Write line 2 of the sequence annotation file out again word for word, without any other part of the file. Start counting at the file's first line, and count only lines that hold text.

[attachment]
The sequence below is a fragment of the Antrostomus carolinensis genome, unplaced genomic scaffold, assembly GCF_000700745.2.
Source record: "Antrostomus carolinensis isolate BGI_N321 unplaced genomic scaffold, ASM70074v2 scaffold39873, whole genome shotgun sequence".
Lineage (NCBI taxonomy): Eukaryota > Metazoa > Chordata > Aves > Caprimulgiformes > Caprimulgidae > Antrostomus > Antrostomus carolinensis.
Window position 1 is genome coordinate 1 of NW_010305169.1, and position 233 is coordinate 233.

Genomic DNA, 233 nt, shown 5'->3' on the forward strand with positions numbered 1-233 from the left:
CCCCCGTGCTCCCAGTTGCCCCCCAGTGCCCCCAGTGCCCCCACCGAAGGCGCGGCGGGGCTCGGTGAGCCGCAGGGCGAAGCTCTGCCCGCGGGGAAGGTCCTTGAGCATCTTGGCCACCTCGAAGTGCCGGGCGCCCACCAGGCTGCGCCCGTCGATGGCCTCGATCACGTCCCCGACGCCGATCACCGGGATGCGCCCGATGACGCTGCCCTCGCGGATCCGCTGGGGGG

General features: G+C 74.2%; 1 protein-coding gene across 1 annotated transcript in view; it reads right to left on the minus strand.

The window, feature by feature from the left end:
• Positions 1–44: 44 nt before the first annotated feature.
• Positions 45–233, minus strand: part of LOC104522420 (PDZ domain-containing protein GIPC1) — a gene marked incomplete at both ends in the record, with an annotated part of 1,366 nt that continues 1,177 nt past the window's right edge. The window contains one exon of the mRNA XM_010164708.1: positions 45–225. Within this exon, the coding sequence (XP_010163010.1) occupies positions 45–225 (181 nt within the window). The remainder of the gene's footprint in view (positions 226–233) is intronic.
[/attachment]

Source record: "Antrostomus carolinensis isolate BGI_N321 unplaced genomic scaffold, ASM70074v2 scaffold39873, whole genome shotgun sequence".